Josephus' Papyrus






Document Duplication


Assimilation into the enemy



Collected by

Warehouse 4







Date of Collection




Josephus lived in first century Jerusalem, then located in Roman Judaea, as a scholar and historian. His family was directly related to the Hasmonean dynasty (of the Maccabees fame) and Josephus tried his hand at negotiating with the Roman Empire for more liberties. When Josephus returned home, he found himself in the midst of an outright war between Roman and Jewish forces. He led resistance campaigns until commander Vespasian cornered his forces into a cave near the town Yodfat. Rather then surrender, they drew lots by a pattern of three to decide who would commit suicide; Josephus found himself alive and surrendered as a prisoner.

It was during this confinement he experienced an epiphany and claimed the religious prophecies that began the conflict foretold that Vespasian would become the next Emperor. When his prediction became true, Vespasian regarded Josephus as a prophet and kept him as a translator until granting his freedom. Josephus meanwhile engrained himself into Roman society, becoming a citizen, and even adopting the Emperor’s family name of Flavius. He served as an advisor and confidant to Vespasian’s son Titus at the Siege of Jerusalem, where the city and holy temple where razed to the ground.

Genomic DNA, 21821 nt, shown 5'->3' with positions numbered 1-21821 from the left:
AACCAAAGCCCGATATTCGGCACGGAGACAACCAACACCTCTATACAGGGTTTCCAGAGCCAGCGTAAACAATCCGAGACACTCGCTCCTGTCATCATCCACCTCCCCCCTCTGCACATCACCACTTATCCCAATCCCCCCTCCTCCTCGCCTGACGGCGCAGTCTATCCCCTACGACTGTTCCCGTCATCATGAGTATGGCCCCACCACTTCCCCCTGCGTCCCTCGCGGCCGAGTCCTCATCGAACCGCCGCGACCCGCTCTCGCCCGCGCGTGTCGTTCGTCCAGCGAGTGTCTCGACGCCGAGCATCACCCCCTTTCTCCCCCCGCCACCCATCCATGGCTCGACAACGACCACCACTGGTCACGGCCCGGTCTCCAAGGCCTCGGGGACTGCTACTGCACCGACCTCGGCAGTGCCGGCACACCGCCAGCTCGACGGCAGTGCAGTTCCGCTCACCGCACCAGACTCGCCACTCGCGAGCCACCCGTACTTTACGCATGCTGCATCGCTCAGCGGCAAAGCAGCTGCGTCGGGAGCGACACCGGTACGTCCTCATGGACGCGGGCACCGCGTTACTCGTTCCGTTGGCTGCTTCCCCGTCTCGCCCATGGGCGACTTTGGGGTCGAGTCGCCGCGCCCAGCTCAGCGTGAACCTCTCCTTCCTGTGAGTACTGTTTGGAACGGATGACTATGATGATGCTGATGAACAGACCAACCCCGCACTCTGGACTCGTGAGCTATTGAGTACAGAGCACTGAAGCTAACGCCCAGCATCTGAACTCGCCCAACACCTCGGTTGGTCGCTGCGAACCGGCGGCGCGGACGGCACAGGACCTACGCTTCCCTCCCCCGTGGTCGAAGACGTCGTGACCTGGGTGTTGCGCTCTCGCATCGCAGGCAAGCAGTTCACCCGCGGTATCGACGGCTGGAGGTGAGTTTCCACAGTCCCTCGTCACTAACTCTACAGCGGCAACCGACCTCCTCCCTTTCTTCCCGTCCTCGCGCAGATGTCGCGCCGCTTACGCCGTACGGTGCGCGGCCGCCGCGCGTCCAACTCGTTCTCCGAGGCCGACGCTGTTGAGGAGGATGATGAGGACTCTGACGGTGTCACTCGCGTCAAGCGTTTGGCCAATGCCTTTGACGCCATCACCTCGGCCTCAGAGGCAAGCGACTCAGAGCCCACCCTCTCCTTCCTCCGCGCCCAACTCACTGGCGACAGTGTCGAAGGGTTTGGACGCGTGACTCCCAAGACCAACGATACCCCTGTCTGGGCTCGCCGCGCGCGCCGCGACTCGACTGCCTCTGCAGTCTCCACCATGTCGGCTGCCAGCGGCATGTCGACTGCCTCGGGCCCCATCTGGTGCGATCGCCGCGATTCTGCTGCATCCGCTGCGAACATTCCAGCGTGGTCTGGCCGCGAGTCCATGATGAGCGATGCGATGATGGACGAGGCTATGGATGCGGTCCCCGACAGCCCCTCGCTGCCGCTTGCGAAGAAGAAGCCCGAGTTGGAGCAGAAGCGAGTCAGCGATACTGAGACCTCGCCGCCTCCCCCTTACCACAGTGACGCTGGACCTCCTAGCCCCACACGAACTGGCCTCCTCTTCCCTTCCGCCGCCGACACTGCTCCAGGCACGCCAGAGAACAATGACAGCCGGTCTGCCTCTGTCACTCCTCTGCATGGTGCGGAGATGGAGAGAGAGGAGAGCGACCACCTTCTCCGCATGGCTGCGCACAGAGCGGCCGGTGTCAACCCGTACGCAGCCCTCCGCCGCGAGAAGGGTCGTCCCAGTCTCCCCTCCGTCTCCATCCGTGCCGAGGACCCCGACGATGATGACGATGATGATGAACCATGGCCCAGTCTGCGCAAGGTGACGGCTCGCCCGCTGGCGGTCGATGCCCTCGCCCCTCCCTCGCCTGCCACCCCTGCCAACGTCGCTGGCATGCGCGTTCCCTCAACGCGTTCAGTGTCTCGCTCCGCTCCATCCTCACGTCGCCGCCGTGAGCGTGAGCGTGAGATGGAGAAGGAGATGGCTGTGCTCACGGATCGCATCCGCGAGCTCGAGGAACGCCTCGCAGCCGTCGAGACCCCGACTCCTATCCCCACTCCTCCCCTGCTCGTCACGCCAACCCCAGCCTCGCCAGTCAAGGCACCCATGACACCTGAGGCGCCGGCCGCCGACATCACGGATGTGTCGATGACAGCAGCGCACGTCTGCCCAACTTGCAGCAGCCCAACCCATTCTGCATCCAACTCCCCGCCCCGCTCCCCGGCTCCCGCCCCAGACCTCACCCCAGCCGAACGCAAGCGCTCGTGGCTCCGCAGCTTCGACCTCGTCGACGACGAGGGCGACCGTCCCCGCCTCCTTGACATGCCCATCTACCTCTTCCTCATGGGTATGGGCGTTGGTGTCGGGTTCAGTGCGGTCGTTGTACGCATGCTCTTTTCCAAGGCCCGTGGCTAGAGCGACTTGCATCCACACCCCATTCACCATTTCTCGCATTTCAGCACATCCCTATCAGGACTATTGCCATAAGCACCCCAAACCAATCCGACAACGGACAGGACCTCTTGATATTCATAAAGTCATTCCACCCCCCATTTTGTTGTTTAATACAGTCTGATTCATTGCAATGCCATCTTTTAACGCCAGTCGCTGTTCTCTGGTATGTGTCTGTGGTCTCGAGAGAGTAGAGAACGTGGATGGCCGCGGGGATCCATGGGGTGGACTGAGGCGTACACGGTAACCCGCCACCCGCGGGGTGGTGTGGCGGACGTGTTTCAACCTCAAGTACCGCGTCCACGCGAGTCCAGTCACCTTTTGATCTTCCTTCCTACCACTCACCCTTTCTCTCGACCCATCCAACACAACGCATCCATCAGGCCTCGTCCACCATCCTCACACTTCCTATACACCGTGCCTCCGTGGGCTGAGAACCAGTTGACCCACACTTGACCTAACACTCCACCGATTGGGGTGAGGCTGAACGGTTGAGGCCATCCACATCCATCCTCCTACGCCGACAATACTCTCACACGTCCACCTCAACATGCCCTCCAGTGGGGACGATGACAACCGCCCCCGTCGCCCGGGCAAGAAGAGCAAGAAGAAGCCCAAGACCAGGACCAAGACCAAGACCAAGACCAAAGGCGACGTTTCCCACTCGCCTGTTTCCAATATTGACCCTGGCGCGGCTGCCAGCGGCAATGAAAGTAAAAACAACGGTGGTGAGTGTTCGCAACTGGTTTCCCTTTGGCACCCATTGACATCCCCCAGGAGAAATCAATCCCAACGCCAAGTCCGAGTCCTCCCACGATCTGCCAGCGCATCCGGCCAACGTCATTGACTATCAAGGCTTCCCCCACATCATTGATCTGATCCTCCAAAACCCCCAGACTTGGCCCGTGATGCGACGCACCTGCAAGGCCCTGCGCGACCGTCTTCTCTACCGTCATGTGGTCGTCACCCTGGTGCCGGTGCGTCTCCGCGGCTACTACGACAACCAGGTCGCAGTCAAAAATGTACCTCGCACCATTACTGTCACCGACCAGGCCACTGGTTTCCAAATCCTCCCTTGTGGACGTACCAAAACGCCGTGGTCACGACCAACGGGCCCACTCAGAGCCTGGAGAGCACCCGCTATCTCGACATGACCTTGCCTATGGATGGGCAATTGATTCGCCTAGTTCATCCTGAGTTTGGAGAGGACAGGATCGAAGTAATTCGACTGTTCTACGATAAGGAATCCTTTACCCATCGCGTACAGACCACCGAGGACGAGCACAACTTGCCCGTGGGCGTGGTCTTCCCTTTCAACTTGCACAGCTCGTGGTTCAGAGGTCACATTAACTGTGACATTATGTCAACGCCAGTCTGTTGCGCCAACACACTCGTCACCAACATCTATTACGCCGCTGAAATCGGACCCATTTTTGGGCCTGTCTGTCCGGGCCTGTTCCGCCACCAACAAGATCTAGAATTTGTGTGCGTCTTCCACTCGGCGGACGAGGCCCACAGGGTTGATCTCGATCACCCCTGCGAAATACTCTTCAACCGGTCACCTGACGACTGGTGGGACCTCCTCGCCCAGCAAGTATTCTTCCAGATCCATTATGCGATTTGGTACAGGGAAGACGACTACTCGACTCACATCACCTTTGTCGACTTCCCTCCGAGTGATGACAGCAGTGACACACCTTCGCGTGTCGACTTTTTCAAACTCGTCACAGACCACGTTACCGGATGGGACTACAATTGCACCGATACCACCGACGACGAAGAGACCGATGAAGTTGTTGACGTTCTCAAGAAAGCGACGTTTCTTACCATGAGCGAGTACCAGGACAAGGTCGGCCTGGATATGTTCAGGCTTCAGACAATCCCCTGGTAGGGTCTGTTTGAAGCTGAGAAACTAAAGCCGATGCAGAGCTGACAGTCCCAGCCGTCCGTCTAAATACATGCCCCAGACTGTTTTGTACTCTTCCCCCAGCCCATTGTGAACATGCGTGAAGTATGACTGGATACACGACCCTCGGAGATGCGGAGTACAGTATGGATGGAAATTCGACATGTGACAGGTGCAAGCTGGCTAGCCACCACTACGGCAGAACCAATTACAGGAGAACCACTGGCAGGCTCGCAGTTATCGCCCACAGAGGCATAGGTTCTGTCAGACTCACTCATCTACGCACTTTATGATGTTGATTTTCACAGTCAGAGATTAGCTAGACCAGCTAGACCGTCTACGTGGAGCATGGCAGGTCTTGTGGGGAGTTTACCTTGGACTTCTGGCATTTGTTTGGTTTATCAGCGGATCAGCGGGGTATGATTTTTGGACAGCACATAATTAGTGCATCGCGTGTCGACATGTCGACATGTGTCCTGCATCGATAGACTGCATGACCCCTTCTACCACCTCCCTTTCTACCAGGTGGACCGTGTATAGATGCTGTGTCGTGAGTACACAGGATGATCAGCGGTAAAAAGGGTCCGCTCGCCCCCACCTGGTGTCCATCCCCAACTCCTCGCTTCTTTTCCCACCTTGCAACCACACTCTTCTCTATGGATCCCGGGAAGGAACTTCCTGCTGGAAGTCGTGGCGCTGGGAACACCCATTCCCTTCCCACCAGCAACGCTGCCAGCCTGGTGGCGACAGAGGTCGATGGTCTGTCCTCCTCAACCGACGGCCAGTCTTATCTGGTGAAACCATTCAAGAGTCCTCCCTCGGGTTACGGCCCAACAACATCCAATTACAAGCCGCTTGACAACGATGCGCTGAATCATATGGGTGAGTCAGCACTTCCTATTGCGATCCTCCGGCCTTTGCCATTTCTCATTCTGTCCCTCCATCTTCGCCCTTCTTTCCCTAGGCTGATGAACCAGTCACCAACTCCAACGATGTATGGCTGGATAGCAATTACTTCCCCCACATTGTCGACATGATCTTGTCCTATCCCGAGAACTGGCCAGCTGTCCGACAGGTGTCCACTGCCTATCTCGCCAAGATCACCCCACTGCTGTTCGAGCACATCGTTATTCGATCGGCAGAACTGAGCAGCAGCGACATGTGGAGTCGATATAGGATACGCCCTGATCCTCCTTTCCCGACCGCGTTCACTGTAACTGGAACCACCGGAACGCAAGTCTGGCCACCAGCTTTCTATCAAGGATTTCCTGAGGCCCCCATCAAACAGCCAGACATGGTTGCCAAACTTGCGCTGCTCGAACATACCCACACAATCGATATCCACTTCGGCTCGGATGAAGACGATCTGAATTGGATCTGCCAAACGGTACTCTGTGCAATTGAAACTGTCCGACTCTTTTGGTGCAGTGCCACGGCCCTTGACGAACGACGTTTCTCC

As firstly an academic, Josephus wrote large amounts of manuscripts on the Jewish people and their history. He recorded the lives of revered saints and kings outside of their Biblical narratives and provided context for the later discovered Dead Sea Scrolls.

Of particular interest to him was the depiction of the early centuries of Judaism leading up to the First Jewish-Roman War. Written while he was a captive seeing all the holy treasures spirited away under a Roman banner, The Jewish War concludes that the Jews followed a defeated God and radical aristocrats, which required the Romans to resolve. His next work, Jewish Antiquities, followed the customs, history and ceremonies important to the Jewish culture in deep explanation. It remains unclear whether they were intended for a Jewish or Roman audience to read, given its over explanative wording.


Placing next to a document will create exact copies from the papyrus, right down to the aging and damage. It can also reconstitute entire texts from shreds and even generate multiple versions if the document has gone through significant rewrites.

After repetitive usage, the activator will feel the gnawing urge to convert to the teachings of the person they normally consider their rival, enemy, even oppressor. They will succeed at convincing others to accept them as a member, no matter the trials they will have to endure or friends they will have to betray.

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